Bahname

painting series, 8 pages, ink, gold on special paper, 2007

 

The word “Bahname” is a noun comprising “bah,” the Arabic word for sexual desire, sexual potency, and lust; and “name,” the Farsi word for book or booklet.  

 

These type of works, known under the general heading of “Bah-name” in Islamic medicine, parallel Western world’s similar works by Hippocrates in the fifth century BC or the first century doctor Galen of Bergama. They are not pornographic books by any means; had they been written today, they would be studied under andrology.  These works explain subjects like aesthetics --especially in female beauty--, points to be considered while choosing partners, body cleanliness, cosmetics, deodorants, and conducts of sexual act according to the knowledge of the times.  

 

Islamic medicine of the middle ages derives from and reevaluates the Greek and Roman medicinal knowledge accumulated through translated works. Written in Arabic from the ninth century onwards, the bahnames were later produced in Farsi. The first examples of these works were composed through the 15th century.(1) 

 

The texts featured in the works of this exhibition are excerpts from the 17th century bahname of Tabib (Doctor) Mustafa Ebu’l Feyz, “Tuhvetü’l Müteehhilin.”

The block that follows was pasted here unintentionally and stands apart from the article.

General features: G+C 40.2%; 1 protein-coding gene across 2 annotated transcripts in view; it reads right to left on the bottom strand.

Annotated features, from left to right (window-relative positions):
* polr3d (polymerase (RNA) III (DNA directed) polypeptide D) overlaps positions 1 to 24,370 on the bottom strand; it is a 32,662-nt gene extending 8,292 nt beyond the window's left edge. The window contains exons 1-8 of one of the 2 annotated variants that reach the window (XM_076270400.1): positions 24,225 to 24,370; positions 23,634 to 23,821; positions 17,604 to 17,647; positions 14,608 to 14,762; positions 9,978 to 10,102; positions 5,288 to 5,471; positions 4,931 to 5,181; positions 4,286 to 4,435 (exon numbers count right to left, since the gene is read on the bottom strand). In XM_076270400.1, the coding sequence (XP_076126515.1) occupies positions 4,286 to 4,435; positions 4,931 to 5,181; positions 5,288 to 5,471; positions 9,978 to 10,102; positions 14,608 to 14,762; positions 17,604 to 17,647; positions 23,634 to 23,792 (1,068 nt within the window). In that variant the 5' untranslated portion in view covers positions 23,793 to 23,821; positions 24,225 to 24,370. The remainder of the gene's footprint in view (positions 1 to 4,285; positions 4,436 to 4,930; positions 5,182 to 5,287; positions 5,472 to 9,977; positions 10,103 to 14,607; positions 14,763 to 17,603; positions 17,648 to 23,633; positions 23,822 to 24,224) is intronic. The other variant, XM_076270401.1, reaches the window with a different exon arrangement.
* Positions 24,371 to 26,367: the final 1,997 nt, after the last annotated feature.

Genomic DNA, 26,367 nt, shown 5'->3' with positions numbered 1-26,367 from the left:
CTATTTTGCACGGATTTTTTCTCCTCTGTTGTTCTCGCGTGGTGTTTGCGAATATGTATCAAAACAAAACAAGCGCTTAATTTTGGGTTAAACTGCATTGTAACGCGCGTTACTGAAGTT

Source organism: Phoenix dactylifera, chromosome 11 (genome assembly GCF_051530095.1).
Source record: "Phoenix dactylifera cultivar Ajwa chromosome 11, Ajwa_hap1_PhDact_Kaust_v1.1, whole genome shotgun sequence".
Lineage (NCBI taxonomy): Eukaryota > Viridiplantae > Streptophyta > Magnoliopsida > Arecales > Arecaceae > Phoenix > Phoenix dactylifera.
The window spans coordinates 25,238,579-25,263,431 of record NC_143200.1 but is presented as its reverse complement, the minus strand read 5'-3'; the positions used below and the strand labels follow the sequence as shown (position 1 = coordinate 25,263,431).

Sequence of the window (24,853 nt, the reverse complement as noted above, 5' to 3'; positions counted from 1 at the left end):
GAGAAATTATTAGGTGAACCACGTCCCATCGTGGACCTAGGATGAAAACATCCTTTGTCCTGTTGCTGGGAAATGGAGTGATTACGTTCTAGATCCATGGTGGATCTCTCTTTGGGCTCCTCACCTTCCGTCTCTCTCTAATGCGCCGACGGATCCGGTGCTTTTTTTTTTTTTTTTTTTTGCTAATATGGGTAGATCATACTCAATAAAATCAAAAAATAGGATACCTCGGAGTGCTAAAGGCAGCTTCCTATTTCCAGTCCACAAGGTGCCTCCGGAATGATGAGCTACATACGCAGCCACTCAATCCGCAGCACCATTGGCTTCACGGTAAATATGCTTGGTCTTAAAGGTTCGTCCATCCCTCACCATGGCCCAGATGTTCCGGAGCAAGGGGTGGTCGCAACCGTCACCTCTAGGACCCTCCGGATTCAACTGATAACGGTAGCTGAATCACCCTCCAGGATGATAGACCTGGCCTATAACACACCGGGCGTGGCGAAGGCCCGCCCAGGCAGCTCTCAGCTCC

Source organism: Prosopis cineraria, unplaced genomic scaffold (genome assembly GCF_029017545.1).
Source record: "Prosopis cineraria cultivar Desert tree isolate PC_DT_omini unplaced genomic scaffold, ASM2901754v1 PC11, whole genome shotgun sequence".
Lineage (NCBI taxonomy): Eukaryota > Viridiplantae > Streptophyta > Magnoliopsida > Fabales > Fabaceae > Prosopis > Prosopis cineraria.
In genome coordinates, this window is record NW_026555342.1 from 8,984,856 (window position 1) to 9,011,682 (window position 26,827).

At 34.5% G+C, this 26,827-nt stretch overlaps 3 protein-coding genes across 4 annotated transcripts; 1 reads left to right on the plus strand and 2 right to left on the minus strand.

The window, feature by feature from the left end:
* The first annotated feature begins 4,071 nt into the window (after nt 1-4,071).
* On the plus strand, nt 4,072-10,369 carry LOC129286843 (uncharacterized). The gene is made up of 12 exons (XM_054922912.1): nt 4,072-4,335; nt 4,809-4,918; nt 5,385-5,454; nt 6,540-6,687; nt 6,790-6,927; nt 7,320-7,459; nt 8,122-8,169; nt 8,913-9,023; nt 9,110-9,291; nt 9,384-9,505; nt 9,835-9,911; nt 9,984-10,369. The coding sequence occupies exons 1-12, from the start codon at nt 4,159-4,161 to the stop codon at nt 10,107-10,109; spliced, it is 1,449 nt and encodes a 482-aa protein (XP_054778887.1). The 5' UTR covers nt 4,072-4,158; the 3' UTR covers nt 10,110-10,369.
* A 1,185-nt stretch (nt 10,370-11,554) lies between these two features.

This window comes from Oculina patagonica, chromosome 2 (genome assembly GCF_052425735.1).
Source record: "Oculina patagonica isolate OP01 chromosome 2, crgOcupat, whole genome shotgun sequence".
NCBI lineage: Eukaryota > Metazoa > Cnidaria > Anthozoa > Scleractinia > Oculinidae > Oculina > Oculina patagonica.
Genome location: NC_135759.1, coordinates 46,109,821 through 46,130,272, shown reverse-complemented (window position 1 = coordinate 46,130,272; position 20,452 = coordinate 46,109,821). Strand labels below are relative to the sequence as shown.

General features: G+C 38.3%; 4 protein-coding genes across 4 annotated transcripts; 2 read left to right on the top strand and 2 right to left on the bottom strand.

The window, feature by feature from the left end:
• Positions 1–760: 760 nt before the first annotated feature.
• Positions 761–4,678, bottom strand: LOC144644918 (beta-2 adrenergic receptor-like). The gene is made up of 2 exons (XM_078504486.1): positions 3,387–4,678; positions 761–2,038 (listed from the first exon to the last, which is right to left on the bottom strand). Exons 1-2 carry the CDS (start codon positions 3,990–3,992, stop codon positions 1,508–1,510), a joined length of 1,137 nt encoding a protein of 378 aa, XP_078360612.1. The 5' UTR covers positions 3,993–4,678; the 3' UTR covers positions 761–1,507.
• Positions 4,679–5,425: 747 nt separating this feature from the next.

“Tuhvetü’l Müteehhilin’I,” which roughly means “The Natural Impulse in the Desire for Sexual Intercourse” in today’s language, has been translated into modern Turkish by Prof. İlter Uzel as “Evlilik Armağanı (Wedding Gift).”

  

…The Republic of Turkey was founded after renovating itself at the end of the Empire’s century of destruction. Meanwhile, the language of its multi-layered sexual culture was unfortunately abandoned. Islam had never banned love-making outside of the male hegemony; instead had encouraged this. However, the Islamic language for this topic was now being locked behind closed doors. It took a while for the educated women of the Republic’s second and third generations to be able to tell each other the discomfort they felt at seeing that word composed of “a” and “m”(2) on bathroom doors. We know that there are little girls with “kukus” or women with “vaginas” in this country; today we even have the opportunity to be international objects of erotica with “pussies;” we can even swear “amına koyim (f… yours)” but the part between our legs has been deemed nameless, abandoned, and left to feel guilty even to lead simple, comfortable girl talk…

 

 

…The first chapter of “Evlilik Armağanı (Wedding Gift)” explains the qualities of beautiful women. The second chapter classifies the female organ, or rather “ferç...

…Ferç means “opening, cut” in Arabic. It is said that “if the mouth of the beloved is small, then her ferç is narrow; the redder her tongue, the drier her ferç shall be.” This is how the ferç has been classified and named by male doctors centuries ago.(3)

 

(1)Uzel, İlter, “Tuhfetü’l Müteehhilin Evlilik Armağanı, Tabib Mustafa Ebu’l Feyz”, Kebikeç Yayınları pages. 3-6